The old man nodded to me, “Pablo Diego José Francisco de Paula Juan Nepomuceno María de los Remedios Cipriano de la Santísima Trinidad Martyr Patricio Clito Ruíz y Picasso. Call me Pablo if it’s easier. And your friend over here, the art collector? He doesn’t know his abstract from his El Greco. Those four strumpets lived below me in Paris when I first moved there. I painted them because I couldn’t afford the rent.”
Awkward. Here’s Picasso next to me and Shelby’s boss regaling us with legends that aren’t really factual. But I decided to keep my mouth shut, for Shelby.
Beever remarked I looked a little distracted and I told him that all his remarkable works were taking my breath away. I couldn’t tell him standing next to me is the greatest artist of all time – and I certainly couldn’t tell him that the painter thinks he’s full of crap.
The lawyer continued giving us the history of this particular work, declaring it was this very painting that transitioned Picasso into his African-influenced period.
“Bullshit,” came a reply from Picasso. “I went through my African-influenced stage because I was given a few statues from the Dark Continent, gifts from one of my whores. I tried Black and I went back… often.”
At this moment, I was being torn between Picasso and Howard. For everything Beever would say, Pablo would contradict it. Then it happened. The unthinkable. I called out Howard on one of his statements. He had said Picasso had the greatest respect for women, hence so many lovers.
“He may have made love to many women, but I hear he actually disliked them,” I said, egged on by the master painter.
Beever wasn’t used to being challenged. “Then how do you explain his fondness for his best friend and benefactor, the great Gertrude Stein? She was a woman.”
“She was a dyke,” Pablo said, “and more of a man than this guy will ever be.”
I was able to stifle the latter part, but the first part slipped out and drew Shelby’s attention.
“Kyle!” Shelby shot to me.
Pablo goaded me on. “Then how do you interpret his contempt for women when he questioned them as being goddesses or doormats? Picasso is but a Minotaur in a canvas-and-paper labyrinth of his own construction.”
The room went silent. Profound, I thought. Hey, I was just repeating what I was told. The head of the law firm, growing ever defensive, said his artwork showed Picasso’s true love of mankind, especially women.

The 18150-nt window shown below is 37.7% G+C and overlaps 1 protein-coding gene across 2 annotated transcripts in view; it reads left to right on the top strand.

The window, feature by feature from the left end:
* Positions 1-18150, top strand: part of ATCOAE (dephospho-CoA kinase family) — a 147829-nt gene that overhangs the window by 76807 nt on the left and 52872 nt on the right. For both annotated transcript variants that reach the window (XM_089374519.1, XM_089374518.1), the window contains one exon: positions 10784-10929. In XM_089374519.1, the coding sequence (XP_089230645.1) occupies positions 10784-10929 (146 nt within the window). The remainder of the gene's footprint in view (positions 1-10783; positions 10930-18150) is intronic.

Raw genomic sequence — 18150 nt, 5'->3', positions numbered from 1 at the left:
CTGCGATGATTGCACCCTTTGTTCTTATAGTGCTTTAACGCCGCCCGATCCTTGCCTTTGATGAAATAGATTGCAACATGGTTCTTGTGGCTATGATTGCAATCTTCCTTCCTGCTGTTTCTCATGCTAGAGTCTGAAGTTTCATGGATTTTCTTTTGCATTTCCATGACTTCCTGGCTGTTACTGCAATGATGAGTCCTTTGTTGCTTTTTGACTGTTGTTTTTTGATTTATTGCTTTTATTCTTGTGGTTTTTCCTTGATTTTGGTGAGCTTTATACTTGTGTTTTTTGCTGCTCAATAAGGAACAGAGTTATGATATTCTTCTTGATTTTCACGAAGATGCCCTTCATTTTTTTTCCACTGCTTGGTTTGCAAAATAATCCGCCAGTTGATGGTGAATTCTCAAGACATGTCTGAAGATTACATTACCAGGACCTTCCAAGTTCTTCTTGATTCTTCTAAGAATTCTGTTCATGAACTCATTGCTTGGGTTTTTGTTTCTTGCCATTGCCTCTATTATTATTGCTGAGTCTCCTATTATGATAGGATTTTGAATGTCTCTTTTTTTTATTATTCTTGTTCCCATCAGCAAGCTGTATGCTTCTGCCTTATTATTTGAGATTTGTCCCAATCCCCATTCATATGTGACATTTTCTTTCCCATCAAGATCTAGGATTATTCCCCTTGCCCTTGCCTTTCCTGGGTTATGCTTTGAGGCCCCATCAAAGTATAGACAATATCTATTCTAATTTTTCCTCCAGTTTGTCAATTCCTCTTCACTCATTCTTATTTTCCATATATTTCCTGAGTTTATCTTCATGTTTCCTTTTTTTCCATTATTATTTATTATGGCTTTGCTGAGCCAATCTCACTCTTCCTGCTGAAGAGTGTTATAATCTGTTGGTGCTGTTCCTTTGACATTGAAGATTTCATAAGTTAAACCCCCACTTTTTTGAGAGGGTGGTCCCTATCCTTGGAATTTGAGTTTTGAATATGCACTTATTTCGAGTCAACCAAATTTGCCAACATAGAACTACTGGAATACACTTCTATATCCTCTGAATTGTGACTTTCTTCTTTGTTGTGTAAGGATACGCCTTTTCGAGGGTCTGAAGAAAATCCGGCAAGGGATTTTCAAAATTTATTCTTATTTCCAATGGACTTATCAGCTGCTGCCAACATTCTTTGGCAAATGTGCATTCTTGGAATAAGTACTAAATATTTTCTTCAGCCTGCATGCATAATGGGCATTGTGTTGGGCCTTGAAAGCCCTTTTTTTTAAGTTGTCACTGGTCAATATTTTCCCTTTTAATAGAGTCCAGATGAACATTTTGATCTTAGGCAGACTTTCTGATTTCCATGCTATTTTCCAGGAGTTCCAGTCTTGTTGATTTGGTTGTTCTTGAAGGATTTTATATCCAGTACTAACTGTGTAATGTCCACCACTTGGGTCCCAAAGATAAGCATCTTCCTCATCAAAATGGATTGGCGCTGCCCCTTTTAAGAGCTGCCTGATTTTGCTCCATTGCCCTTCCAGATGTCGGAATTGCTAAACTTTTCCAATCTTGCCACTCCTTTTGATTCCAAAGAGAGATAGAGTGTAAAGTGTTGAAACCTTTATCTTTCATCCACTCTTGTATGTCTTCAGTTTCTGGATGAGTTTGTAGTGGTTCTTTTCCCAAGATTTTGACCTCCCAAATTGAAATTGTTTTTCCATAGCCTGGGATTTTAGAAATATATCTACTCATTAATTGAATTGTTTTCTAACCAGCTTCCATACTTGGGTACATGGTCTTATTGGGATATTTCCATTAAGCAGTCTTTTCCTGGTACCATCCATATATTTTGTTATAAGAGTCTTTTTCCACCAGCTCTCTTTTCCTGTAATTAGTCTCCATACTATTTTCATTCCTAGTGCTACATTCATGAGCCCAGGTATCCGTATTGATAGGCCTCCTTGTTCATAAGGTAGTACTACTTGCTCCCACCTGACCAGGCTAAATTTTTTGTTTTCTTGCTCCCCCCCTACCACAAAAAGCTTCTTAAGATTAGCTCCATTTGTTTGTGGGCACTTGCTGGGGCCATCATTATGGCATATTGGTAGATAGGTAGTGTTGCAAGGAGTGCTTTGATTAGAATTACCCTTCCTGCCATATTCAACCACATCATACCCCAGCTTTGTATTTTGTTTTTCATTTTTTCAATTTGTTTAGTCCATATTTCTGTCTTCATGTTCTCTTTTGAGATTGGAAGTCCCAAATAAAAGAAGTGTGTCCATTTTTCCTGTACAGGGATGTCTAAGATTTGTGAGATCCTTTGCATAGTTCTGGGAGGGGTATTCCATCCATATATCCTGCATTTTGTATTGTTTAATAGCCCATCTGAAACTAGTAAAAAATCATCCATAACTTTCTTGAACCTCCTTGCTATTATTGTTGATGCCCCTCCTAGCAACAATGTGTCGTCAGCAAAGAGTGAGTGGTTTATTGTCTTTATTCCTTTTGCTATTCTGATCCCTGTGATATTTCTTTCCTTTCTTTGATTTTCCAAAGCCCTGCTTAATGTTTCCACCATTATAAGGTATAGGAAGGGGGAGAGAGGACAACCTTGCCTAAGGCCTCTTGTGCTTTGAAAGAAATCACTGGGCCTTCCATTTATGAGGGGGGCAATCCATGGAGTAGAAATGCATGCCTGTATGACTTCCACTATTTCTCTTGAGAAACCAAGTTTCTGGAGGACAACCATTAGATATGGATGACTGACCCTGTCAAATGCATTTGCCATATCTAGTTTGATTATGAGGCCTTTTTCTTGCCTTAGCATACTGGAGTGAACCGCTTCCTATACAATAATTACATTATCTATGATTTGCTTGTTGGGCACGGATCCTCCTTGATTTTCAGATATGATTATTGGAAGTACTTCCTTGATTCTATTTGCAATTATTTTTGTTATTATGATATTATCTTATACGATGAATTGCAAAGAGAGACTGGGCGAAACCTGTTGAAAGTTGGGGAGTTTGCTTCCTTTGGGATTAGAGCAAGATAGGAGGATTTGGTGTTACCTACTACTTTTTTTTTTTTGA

I looked over to Picasso. He just shrugged, “I loved to shtup.”
Then the painter leaned in and challenged me to ask, “If he loved humanity so much, why paint the carnage and gruesome images of The Guernica?”
Beever thought about it for a moment. He upheld, “The artist was moved by the slaughter.”
“Moved, or repulsed?” I echoed Picasso’s exact words. “He said it’s the public who look at the picture who must interpret the symbols as they understand them, not you.”
“Kyle!” Shelby was a bullet short of shooting me.
“When did he say that?” asked Beever.
“Just now.” After a confused, awkward beat, “I mean, everybody knows that.”
Picasso was thrilled with me and the vigor in which I aped him. I can’t say Shelby or her boss shared that same enthusiasm. I ranted for a moment longer, filling the air with more words the great artist was putting in my mouth. I was like the ball in a ping-pong match. Back and forth. Back and forth.
Shelby looked over to her boss and apologized for my behavior.
“All I was doing was trying to let the light in so that the art could survive,” I revealed. Those were my words, by the way, not Pablo’s.
Then I heard a duet of, “I’m impressed.” Both Picasso and Howard were speaking to me at the same time.
I didn’t know what to do. Maybe I hadn’t screwed things up all that badly for Shelby after all.
Then something went off in Beever’s head. During an epiphanous moment he looked over to Shelby. “Now I get it. Someone at the firm got you to invite this talented, young art genius to test me.”
“Genius?” I was never called that before.
“I’m right, aren’t I? Who put you up to this, Likma or Crouch?” He broke into smile. “You both had me going, there.”
Shelby uncomfortably looked over to me, “Maybe we should be going.”
“Are you kidding, and miss Seema’s Khoresht?” Shelby’s boss proffered. “Not a chance and during dinner, you and your boyfriend are going to share your other insights into my art. What a pleasure to have someone so knowledgeable to speak art with. What gallery do you work for, Kyle?”
“Big Buy’s Electronics,” I reflexively replied.
Howard’s thigh-slapping laughter at what he perceived to be my joking was broken up when we heard Seema ring the dinner bell. As we headed into the dining room we passed a framed Picasso sketch — a pen and ink doodle. Our host asked my take on it. So I confidently looked over to Picasso to get the skinny, but he was gone. I obviously didn’t know anything about it. So after a slight hesitation, I did what any young “art critic genius” from Big Buy’s Electronics would do — I made up an elaborate story. Beever swallowed it hook, line and sinker.
On the way home, Shelby was so happy – and impressed with me. Over dinner, Beever did ask her to become his personal paralegal protégé and that made her feel really significant. She thanked me and asked why I had never demonstrated such knowledge of art before. I told her I had a lot of secrets yet for her to learn.
“When we get back to my apartment, and if you’re good, maybe I’ll share with you something from my ‘private’ collection.”
She playfully smiled, “And what if I’m not so ‘good’?”
“Then you’ll definitely get to share it!” I couldn’t wait to get home.